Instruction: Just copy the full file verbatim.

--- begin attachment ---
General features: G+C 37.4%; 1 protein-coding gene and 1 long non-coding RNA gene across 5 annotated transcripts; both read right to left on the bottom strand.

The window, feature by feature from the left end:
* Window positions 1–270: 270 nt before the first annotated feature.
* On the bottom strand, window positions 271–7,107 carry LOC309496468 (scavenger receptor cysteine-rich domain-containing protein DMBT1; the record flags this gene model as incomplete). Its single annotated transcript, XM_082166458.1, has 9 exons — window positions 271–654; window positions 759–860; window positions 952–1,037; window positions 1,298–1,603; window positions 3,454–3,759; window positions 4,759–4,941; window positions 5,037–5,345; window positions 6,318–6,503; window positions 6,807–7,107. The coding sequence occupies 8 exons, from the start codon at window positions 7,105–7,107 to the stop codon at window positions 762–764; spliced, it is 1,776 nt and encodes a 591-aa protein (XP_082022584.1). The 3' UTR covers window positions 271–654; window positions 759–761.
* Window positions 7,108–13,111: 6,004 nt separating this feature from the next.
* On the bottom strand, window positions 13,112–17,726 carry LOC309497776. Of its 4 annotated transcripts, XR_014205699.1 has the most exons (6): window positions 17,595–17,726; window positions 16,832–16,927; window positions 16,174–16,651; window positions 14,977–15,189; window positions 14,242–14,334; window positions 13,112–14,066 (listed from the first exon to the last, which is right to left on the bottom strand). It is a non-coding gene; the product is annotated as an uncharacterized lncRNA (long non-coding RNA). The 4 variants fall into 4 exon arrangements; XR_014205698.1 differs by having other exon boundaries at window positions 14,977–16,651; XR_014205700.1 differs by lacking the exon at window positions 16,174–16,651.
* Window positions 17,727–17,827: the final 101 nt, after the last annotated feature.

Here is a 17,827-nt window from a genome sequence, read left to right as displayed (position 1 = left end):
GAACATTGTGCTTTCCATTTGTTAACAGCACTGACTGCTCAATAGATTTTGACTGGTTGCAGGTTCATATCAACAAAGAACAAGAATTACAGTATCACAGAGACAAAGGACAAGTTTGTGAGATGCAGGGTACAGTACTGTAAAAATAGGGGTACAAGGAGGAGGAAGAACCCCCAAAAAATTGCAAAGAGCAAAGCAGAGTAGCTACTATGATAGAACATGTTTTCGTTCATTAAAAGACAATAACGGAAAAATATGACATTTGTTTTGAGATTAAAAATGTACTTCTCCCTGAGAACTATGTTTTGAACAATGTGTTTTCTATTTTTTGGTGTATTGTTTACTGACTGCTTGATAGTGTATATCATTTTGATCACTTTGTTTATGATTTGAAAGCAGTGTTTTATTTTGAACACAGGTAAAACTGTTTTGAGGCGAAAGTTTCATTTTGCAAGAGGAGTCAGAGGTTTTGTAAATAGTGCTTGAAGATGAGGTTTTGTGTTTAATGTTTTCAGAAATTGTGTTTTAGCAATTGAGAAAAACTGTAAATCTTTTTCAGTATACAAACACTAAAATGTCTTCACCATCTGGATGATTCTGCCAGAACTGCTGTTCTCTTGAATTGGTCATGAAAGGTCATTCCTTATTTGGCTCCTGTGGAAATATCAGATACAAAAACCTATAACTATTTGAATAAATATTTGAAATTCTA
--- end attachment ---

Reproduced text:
General features: G+C 37.4%; 1 protein-coding gene and 1 long non-coding RNA gene across 5 annotated transcripts; both read right to left on the bottom strand.

The window, feature by feature from the left end:
* Window positions 1–270: 270 nt before the first annotated feature.
* On the bottom strand, window positions 271–7,107 carry LOC309496468 (scavenger receptor cysteine-rich domain-containing protein DMBT1; the record flags this gene model as incomplete). Its single annotated transcript, XM_082166458.1, has 9 exons — window positions 271–654; window positions 759–860; window positions 952–1,037; window positions 1,298–1,603; window positions 3,454–3,759; window positions 4,759–4,941; window positions 5,037–5,345; window positions 6,318–6,503; window positions 6,807–7,107. The coding sequence occupies 8 exons, from the start codon at window positions 7,105–7,107 to the stop codon at window positions 762–764; spliced, it is 1,776 nt and encodes a 591-aa protein (XP_082022584.1). The 3' UTR covers window positions 271–654; window positions 759–761.
* Window positions 7,108–13,111: 6,004 nt separating this feature from the next.
* On the bottom strand, window positions 13,112–17,726 carry LOC309497776. Of its 4 annotated transcripts, XR_014205699.1 has the most exons (6): window positions 17,595–17,726; window positions 16,832–16,927; window positions 16,174–16,651; window positions 14,977–15,189; window positions 14,242–14,334; window positions 13,112–14,066 (listed from the first exon to the last, which is right to left on the bottom strand). It is a non-coding gene; the product is annotated as an uncharacterized lncRNA (long non-coding RNA). The 4 variants fall into 4 exon arrangements; XR_014205698.1 differs by having other exon boundaries at window positions 14,977–16,651; XR_014205700.1 differs by lacking the exon at window positions 16,174–16,651.
* Window positions 17,727–17,827: the final 101 nt, after the last annotated feature.

Here is a 17,827-nt window from a genome sequence, read left to right as displayed (position 1 = left end):
GAACATTGTGCTTTCCATTTGTTAACAGCACTGACTGCTCAATAGATTTTGACTGGTTGCAGGTTCATATCAACAAAGAACAAGAATTACAGTATCACAGAGACAAAGGACAAGTTTGTGAGATGCAGGGTACAGTACTGTAAAAATAGGGGTACAAGGAGGAGGAAGAACCCCCAAAAAATTGCAAAGAGCAAAGCAGAGTAGCTACTATGATAGAACATGTTTTCGTTCATTAAAAGACAATAACGGAAAAATATGACATTTGTTTTGAGATTAAAAATGTACTTCTCCCTGAGAACTATGTTTTGAACAATGTGTTTTCTATTTTTTGGTGTATTGTTTACTGACTGCTTGATAGTGTATATCATTTTGATCACTTTGTTTATGATTTGAAAGCAGTGTTTTATTTTGAACACAGGTAAAACTGTTTTGAGGCGAAAGTTTCATTTTGCAAGAGGAGTCAGAGGTTTTGTAAATAGTGCTTGAAGATGAGGTTTTGTGTTTAATGTTTTCAGAAATTGTGTTTTAGCAATTGAGAAAAACTGTAAATCTTTTTCAGTATACAAACACTAAAATGTCTTCACCATCTGGATGATTCTGCCAGAACTGCTGTTCTCTTGAATTGGTCATGAAAGGTCATTCCTTATTTGGCTCCTGTGGAAATATCAGATACAAAAACCTATAACTATTTGAATAAATATTTGAAATTCTA